Uh, you know, you could imagine a history of podcasting, that evolved more just like a digital version of radio, and didn’t have this, this idea of a feed. And there are services out there, I think, trying to get back to a more controlled, like not, not a feed-based system,
I’ve been really enjoying dipping into Really Specific Stories which is about the creative practice of RSS-based tech podcasting. So far a lot of the episodes I’ve listened to have been from duel point of views as listeners & producers. I’ve found the ‘listener’ views particularly compelling.
I’ve not managed to post any notes about the episodes I’ve listened to but I’am delighted that they come with full transcripts. I mostly listen to podcasts while driving, ideas pop into my head and vanish. The transcripts let me go back and skim to be reminded.
I didn’t really need to skim this episode except to grab a quote. Daniel’s passionate arguments for RSS and publishing in the open came across very strongly. I both enjoyed and agreed with it all.
Although Really Specific Stories is about tech podcasting I think anyone with an interest in podcasting would enjoy it. I’ve listened to several episodes now and will continue to follow it.
In this episode, Konstantinos and Jillian speak with Heather Burns about the Online Safety Bill in the United Kingdom. The Bill, which has been promoted as the one to make the UK the safest place to be online, has received significant criticism about the way it undermines human rights as well as important security protocols. Heather elaborates on these issues as well as why she believes the Online Safety Bill is the UK’s "Internet Brexit" moment, why she has called the bill the "Nick Clegg law" and what she believes the future of the UK will be after the passage of the Bill.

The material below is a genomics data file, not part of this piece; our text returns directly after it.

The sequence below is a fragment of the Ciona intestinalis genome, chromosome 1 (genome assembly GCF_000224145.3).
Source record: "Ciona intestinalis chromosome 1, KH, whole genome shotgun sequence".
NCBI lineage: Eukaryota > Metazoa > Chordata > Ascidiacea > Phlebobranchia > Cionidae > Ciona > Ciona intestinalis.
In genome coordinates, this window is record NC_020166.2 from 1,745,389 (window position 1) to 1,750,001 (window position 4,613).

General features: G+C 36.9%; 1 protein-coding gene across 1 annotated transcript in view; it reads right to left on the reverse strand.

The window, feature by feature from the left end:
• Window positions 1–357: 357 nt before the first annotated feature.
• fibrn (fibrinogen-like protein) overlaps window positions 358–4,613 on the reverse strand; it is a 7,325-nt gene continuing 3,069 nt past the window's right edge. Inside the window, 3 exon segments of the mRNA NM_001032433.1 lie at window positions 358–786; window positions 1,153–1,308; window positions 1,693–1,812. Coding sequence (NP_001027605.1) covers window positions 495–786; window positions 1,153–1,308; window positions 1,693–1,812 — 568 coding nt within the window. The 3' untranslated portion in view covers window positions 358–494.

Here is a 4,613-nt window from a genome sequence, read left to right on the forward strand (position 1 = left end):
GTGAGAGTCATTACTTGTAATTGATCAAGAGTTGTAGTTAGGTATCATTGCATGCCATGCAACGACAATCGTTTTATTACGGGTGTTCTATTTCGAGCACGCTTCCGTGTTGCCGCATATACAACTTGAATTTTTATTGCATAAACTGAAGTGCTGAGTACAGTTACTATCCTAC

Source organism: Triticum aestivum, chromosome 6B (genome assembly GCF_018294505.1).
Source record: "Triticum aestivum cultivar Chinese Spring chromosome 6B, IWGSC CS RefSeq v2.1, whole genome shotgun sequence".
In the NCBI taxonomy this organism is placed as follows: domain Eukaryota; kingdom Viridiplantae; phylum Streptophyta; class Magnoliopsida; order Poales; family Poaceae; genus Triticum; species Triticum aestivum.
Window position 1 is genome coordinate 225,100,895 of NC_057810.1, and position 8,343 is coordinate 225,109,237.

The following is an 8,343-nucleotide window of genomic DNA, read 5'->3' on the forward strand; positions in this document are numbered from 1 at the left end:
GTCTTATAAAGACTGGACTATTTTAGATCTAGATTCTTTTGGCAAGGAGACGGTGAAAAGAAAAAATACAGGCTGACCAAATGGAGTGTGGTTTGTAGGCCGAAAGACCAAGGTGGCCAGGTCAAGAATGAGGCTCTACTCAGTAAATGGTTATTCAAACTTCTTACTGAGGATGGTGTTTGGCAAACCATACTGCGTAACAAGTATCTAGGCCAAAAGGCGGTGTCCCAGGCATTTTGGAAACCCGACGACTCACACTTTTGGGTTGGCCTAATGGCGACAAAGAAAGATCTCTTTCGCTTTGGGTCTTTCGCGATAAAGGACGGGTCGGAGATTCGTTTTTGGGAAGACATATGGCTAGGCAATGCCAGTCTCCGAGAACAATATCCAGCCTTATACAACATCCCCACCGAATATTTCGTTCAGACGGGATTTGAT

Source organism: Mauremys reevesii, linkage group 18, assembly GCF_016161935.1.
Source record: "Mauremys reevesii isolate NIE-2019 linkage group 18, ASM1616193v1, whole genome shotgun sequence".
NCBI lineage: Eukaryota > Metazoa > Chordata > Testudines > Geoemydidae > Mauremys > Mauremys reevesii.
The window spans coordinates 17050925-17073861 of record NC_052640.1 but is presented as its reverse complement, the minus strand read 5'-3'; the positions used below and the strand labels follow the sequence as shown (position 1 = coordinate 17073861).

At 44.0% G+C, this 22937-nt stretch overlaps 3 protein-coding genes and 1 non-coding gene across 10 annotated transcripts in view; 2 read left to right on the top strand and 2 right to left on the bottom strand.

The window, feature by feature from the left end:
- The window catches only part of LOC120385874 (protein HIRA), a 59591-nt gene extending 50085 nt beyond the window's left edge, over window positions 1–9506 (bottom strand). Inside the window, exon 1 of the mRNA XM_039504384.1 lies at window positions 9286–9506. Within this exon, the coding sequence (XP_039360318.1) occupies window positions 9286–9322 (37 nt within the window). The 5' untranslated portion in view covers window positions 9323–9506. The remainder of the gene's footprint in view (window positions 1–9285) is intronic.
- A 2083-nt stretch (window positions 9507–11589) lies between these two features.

Heather has written extensively on her blog about the UK Online safety bill discussed here. Interesting indeed. Good Glaswegian joke & ends with passionate encouragement of the open web. Very much enjoyed this as I ease back into podcast listening while commuting.
Ian McMillan's guests Emma Smith, Naush Sabah and Gerry Cambridge celebrate books and pens
I always enjoy The Verb. I think the micro.blog 🖋 folk would like this one.
A rich list, adding to the already overflowing pool of podcasts. I like to listen to a range of non-Edu podcasts. Even with two 40 minute plus commutes every day I still can’t get through much. Like you I really only listen to podcasts while driving. There are a couple of things that I find useful.
Castro, is a podcasting app that lets you sub to many podcasts but triage the ones you want to hear into you “queue”.
The other is Huffduffer, this is a bookmarklet that will pull individual episodes into your own RSS feed which you can then sub to. It will even rip YouTube videos to audio and host the mp3 for 30 days. https://huffduffer.com/johnjohnston is mine. Now I am off to huffduff some of your suggestions:-)
Carton of mixed pasta
Rachel Roddy is a marvellous conduit between the many culture...
I enjoyed this one, Rachel Roddy’s page is the first one I read in the paper on a Saturday.